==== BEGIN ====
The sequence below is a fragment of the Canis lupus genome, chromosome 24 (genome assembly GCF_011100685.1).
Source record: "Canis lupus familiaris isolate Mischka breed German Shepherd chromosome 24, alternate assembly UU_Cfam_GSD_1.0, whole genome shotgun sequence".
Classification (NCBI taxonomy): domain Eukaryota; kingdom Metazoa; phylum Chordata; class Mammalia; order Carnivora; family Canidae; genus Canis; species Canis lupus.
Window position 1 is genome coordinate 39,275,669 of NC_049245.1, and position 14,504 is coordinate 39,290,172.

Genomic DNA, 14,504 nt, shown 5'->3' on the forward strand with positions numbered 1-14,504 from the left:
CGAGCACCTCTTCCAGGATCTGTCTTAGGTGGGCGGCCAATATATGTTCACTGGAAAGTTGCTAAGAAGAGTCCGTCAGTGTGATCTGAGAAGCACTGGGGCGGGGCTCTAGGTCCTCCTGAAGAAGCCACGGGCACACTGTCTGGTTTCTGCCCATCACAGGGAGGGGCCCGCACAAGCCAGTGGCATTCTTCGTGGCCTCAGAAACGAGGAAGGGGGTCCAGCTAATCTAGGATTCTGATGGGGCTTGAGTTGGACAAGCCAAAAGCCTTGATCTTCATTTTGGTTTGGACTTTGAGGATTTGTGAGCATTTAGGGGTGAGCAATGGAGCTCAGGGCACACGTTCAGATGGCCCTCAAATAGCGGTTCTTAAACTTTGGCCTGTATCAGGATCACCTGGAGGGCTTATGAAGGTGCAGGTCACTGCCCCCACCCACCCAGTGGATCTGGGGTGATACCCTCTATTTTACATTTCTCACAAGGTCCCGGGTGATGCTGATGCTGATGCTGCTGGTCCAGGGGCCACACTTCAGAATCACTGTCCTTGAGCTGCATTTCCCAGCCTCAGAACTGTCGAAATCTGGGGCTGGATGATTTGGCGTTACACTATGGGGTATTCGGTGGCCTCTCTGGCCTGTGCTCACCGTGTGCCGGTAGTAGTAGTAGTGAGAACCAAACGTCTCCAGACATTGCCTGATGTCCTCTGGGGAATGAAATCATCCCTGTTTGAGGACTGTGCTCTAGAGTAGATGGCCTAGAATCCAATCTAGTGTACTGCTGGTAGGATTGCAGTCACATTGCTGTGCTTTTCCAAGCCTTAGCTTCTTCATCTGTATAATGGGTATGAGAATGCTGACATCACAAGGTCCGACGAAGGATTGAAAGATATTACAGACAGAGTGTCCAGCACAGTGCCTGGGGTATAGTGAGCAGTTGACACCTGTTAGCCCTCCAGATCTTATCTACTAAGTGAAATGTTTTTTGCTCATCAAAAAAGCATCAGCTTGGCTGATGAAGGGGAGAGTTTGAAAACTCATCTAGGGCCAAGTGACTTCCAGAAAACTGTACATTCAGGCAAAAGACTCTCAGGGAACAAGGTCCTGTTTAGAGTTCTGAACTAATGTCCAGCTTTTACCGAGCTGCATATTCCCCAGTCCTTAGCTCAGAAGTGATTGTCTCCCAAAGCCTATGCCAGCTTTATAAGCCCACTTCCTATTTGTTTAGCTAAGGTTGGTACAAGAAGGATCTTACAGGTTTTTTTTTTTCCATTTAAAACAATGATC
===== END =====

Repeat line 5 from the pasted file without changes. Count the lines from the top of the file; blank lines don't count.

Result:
Genomic DNA, 14,504 nt, shown 5'->3' on the forward strand with positions numbered 1-14,504 from the left: